9:28am PT by Scott Feinberg
'The Hollywood Reporters,' Ep. 8: Getting in Tune With the Best Original Song Oscar (Video)
The Hollywood Reporter has released the eighth installment of its weekly web series The Hollywood Reporters. In each episode, THR awards analyst Scott Feinberg, the series' host, chats with colleagues from THR's newsroom about different aspects of the awards race. This week, Feinberg was joined by music editor Shirley Halperin for a discussion about this year's nominees for the best original song Oscar.
Feinberg and Halperin, like virtually everyone else, believe that the clear frontrunner is the title song of Skyfall, performed by the international singing sensation Adele (who composed its music and lyrics with Paul Epworth). In fact, Halperin calls the 24-year-old, who has already claimed a Golden Globe (for "Skyfall") and Grammy (best pop solo performance for "Set Fire to the Rain") over the past month, a "shoo-in" to win. It would be a historic victory, since no song from a Bond film has ever been rewarded, despite the fact that there have been many great ones over the franchise's half-century. Adele will perform this song on Oscar night, and several of the others are likely to be heard, as well, as it was recently announced that that the show will include a 007 tribute. Seventy-six-year-old Dame Shirley Bassey, who recorded the themes to Goldfinger (1964), Diamonds Are Forever (1971), and Moonraker (1979), will be part of it.
The highest-profile rival for "Skyfall" is probably "Suddenly" from Les Miserables, the music of which was composed by Claude-Michel Schönberg with lyrics by Herbert Kretzmer and Alain Boublil. It was performed in the film by best actor nominee Hugh Jackman. Halperin argues that the song, which barely runs for two minutes, is "disconnected from the rest of Les Mis" and "a blatant play for an Oscar." She also submits that the live singing approach employed for all of the film's songs was not entirely successful, as added realism and immediacy sometimes came at the price of aural quality. (If Amanda Seyfried had performed her songs on American Idol, she cracks, Seyfried would not have made it to Hollywood.)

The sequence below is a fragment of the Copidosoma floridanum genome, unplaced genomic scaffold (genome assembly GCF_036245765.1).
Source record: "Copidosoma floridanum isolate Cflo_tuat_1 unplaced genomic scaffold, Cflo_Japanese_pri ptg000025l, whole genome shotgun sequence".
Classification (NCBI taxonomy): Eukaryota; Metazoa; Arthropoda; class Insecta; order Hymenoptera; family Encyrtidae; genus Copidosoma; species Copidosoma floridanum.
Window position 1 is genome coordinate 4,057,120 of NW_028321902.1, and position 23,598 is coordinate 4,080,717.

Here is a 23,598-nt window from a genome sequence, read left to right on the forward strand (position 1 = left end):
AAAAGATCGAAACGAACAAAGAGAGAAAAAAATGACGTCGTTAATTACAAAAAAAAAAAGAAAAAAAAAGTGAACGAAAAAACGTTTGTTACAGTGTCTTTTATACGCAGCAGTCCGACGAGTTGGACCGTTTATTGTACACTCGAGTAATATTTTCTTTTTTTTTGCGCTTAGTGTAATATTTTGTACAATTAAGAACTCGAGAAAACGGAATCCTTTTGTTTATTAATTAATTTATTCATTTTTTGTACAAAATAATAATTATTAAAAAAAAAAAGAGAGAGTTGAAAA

Oscar host Seth MacFarlane is a nominee in the category for "Everybody Needs a Best Friend" from his film Ted. He wrote the lyrics, Walter Murphy composed the music and Norah Jones performed the tune in the movie. Though he's certainly a long shot, MacFarlane could become the second person to win on the same night he hosted the show; David Niven won best actor for Separate Tables 54 years ago. Halperin emphasizes that he "does have musical talent" and that it will probably be employed, in one way or another, during the Oscars telecast.
Finally, Halperin expresses some surprise that the category's other two slots were claimed by "Pi's Lullaby," a tune for Life of Pi featuring music by Mychael Danna (who is also a best original score nominee for the film) and lyrics by Bombay Jayashri, and "Before My Time," a tune for the documentary Chasing Ice featuring music and lyrics by J. Ralph and performed in the film by Scarlett Johansson, of all people. She feels that songs performed by Jon Bon Jovi ("Not Running Anymore" in Stand Up Guys), Katy Perry ("Wide Awake" in Perry's concert doc Katy Perry: Part of Me) and Keith Urban ("For You" in Act of Valor) were at least as good.
Considering that this category has been won in the past decade by Eminem's "Lose Yourself" and Three Six Mafia's "It's Hard Out Here for a Pimp," on the one hand, and A.R. Rahman and Gulzar's "Jai Ho" and Bret McKenzie's "Man or Muppet" on the other, any outcome is truly possible.